Phonetic Fonts Online

This site was designed to maximize usability.  It is a free resource, but we also hope to make it the best resource for dialects of English.  As such, we have elected to use justified text (in certain areas) in a darker grey font color to fit with a clean, modern aesthetic which be believe increases readability and enjoyment of the site.  Fonts that compliment this aesthetic and are widely supported by browsers include the sans serif font Arial, which we use two forms of on this website.

Keeping with the sans-serif motif, we next carefully examined several fonts that supported the full arsenal of the IPA.  It was our hope to find a single, unifying “body” font that would be sans-serif and have excellent accuracy and legibility in the area of phonetics, and pleasantly flowing in a justified or non-justified alignment for readers focusing on orthographic and biographic sections.

We found that most IPA unicode fonts (Charis SIL, Doulos SIL, Lucida Sans, etc) were less pleasant for the general text body, were less legible for our transcriptions, or both.

Arial persisted as our best font choice. However, if you are using windows XP or an earlier operating system, Arial does not support phonetics- IDEA is best viewed with an operating system that is post windows XP.  In order to accommodate windows XP users, we elected to use an alternative arial font, Arial Unicode MS as our first choice in a series of font possibilities that this site “suggests” to your internet browser.  If you don’t have Arial Unicode MS, it asks for the next font on the list.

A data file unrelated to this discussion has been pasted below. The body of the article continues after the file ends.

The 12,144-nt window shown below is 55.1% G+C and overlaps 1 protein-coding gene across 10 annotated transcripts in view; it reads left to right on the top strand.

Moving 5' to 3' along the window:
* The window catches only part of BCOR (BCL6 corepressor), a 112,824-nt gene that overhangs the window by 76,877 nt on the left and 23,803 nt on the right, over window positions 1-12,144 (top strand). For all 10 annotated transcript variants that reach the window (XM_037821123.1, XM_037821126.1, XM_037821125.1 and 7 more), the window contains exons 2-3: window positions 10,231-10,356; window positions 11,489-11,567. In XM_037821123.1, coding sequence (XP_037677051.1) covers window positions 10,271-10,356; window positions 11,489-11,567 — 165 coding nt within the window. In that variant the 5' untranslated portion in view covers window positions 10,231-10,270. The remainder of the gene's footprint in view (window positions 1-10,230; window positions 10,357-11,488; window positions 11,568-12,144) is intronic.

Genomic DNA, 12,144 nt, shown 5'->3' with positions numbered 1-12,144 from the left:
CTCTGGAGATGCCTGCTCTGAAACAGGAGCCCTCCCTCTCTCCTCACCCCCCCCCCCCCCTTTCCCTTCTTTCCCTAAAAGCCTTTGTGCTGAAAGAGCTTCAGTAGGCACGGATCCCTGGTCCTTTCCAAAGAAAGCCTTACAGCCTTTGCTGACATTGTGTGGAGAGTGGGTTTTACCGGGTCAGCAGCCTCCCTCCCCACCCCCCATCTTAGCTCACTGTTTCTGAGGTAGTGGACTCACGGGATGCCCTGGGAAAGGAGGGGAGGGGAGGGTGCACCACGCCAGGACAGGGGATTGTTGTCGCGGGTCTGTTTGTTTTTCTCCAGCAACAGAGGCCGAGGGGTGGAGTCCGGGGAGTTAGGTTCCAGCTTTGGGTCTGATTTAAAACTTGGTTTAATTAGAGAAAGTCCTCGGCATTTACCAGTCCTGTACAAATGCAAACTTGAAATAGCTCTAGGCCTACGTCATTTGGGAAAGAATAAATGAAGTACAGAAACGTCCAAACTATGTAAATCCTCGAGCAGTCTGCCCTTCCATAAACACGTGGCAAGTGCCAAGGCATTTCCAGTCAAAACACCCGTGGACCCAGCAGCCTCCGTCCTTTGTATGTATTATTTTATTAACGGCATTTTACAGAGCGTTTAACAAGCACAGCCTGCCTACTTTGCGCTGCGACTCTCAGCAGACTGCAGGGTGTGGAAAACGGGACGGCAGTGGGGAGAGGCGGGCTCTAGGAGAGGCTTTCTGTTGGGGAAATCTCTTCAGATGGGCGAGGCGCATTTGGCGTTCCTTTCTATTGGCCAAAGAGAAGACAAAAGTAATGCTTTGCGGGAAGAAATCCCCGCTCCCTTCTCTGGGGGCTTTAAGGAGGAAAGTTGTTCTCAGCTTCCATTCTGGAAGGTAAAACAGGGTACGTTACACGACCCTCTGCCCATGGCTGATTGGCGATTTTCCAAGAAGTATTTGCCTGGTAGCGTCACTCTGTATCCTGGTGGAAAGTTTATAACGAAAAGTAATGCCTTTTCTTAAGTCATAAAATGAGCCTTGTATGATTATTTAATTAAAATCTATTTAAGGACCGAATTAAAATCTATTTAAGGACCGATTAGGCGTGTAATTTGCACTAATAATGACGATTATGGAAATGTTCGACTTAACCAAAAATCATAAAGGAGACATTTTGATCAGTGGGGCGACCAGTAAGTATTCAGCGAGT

The site uses the following font list:  Arial Unicode MS, Lucida Grande, Lucida Sans Unicode, Arial.

It begins to get increasingly technical from here- but this list is based on balancing various operating systems, browsers, aesthetics, and support of the full IPA (including diacritics and suprasegmentals).

In the event that we suspected an IPA transcription might be lost, we chose to includePDFs of the original transcriptions are to minimize error.  However, because PDFs are not fully searchable in the same way as plain HTML text, we attempt to include the transcription, in a Unicode font, inserted as plain text in all samples.


In many instances, antiquated IPA fonts were used by editors prior to our 2012 overhaul.  Obviously, many of these samples had to be completely recreated or transliterated to be searchable and more fully utilized.  This transliteration from various antiquated IPA fonts to unicode compatible fonts that have cross-browser and multi OS platform support is challenging and ongoing.  Please report errors to the staff of IDEA.

More about phonetic fonts for use on the internet can be found in this article by John Wells.

Another excellent resource can be found here.

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